The consent orders are the result of regulators’ investigations into robo-signing allegations and represent a settlement with the firms involved, at least in part. Both the OCC and Fed say they believe monetary sanctions in these cases are also warranted, and they plan to pursue such actions separately.
The servicers include: Ally Financial, Aurora Bank, Bank of America, Citigroup, EverBank, HSBC, JPMorgan Chase, MetLife, OneWest Bank, PNC Financial, Sovereign Bank, SunTrust, U.S. Bancorp, and Wells Fargo.
Collectively, these 14 organizations represent 68 percent of the servicing industry, or about $6.8 trillion in mortgage balances.
The two service providers named in the actions are Lender Processing Services (LPS) and the Mortgage Electronic Registration Systems, Inc. (MERS).
The orders handed down “address a pattern of misconduct and negligence related to deficient practices in residential mortgage loan servicing and foreclosure processing … deficiencies [that] represent significant and pervasive
compliance failures and unsafe and unsound practices at these institutions,” according to the Federal Reserve.
The actions taken Wednesday require each servicer to make several changes to their mortgage servicing and foreclosure practices. As stated by the regulators, these reforms include:
providing borrowers the name of the person at the servicer who is their primary point of contact;
ensuring that foreclosures are not pursued once a mortgage has been approved for modification, unless repayments under the modified loan are not made;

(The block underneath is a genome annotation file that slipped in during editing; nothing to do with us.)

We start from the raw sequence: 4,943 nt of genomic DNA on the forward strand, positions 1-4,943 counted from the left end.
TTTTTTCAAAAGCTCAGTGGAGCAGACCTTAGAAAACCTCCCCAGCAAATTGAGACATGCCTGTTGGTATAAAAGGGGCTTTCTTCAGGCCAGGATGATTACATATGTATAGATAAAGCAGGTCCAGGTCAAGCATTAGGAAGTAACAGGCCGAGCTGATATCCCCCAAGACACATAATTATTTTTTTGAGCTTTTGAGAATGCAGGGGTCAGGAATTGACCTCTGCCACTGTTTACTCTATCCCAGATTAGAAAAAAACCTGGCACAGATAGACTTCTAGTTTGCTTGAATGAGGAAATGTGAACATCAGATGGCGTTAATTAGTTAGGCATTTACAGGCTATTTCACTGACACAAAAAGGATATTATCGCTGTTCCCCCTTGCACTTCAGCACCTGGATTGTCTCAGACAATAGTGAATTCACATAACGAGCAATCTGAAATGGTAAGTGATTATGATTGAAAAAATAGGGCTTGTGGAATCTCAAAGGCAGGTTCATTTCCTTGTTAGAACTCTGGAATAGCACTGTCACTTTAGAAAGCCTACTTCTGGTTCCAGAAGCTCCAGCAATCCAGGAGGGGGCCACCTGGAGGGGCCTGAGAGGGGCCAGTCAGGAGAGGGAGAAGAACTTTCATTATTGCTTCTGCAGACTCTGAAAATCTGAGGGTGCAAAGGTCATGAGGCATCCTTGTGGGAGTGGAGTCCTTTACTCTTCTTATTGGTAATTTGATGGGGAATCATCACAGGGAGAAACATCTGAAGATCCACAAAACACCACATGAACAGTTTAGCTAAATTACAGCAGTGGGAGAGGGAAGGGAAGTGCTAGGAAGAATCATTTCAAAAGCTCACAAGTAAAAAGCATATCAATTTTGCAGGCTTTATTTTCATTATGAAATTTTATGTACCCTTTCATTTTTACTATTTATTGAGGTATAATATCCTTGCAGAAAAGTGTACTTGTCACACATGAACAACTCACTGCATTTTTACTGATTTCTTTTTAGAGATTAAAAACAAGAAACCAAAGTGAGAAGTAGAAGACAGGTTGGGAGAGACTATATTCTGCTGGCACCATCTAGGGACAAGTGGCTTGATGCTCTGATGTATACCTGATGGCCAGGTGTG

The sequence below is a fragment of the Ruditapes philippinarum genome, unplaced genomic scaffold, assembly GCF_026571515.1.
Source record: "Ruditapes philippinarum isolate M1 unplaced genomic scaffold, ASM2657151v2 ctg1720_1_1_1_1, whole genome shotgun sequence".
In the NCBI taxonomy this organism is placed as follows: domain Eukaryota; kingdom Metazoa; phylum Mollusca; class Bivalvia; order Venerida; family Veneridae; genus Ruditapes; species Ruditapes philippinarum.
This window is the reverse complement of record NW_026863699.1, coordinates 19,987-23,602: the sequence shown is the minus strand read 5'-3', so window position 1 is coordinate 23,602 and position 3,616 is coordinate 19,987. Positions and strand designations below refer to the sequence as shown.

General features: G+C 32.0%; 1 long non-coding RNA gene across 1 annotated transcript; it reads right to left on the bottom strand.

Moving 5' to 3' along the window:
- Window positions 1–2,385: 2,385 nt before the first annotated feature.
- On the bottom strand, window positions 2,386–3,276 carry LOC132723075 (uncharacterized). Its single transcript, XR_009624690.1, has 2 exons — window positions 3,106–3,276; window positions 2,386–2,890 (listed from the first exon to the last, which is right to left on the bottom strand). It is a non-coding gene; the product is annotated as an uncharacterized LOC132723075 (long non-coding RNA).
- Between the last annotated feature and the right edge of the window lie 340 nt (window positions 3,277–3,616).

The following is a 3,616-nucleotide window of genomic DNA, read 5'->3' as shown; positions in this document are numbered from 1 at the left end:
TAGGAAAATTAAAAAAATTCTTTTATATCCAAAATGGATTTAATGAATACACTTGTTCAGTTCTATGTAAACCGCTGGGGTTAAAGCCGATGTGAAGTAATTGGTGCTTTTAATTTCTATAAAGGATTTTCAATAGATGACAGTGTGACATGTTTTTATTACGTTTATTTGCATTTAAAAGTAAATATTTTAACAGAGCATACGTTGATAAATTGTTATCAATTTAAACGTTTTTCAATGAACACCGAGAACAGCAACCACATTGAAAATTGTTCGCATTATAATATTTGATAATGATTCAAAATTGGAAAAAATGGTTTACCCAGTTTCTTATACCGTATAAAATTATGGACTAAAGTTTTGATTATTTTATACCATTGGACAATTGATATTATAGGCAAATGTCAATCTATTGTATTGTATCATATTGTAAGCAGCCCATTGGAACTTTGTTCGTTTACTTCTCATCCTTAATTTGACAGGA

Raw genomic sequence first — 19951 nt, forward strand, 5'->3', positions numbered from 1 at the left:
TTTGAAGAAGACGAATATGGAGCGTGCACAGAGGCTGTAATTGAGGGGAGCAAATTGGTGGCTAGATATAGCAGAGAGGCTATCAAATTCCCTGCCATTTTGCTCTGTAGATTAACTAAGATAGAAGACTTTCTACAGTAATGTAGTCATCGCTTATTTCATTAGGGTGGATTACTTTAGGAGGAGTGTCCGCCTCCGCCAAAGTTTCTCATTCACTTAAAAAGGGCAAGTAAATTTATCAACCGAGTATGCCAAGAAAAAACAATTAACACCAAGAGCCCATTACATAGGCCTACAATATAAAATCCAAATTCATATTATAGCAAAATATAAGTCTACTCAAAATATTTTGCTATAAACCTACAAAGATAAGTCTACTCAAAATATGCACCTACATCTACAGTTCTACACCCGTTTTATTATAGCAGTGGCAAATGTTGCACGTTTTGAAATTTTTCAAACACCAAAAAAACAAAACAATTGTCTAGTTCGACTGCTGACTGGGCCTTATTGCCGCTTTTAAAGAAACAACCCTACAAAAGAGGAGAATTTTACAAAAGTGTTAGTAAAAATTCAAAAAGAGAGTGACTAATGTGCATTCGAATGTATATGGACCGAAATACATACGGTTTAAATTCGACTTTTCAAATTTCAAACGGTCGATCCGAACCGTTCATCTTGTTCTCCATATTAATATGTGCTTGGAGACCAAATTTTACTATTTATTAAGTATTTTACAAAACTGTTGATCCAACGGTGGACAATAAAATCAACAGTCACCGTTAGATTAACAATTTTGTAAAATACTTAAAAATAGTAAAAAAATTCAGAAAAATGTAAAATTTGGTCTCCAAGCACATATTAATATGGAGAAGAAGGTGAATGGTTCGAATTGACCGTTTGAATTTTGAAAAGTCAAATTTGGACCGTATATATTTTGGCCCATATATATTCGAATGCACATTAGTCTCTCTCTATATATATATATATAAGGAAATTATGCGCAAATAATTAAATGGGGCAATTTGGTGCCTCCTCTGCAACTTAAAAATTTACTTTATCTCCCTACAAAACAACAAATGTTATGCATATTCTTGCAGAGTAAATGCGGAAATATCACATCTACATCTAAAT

establishing controls and oversight over the activities of third-party vendors that provide loan servicing, loss mitigation, or foreclosure-related support, including legal firms;
providing remediation to borrowers who suffered financial injury as a result of wrongful foreclosures or other process deficiencies; and
ensuring compliance with state and federal laws regarding servicing and foreclosures.
The regulators said the actions against the servicers third-party providers require LPS to address “deficient practices” related primarily to the document execution services provided to servicers through its subsidiaries DocX, LLC and LPS Default Solutions. MERS is required to address “significant weaknesses in, among other things, oversight, management supervision, and corporate governance.”
It was reported last week that federal regulators split from state attorneys general to pursue their own settlement deals with servicers. States’ counsels have said they plan to move forward with their own resolution. Federal officials said Wednesday that their consent orders do not preclude attorneys general or other agencies from taking additional enforcement action against the servicers.
Copies of the OCC’s statement and its consent orders to individual firms can be viewed here. The Federal Reserve’s orders can be found here, and the OTS’ can be accessed here.
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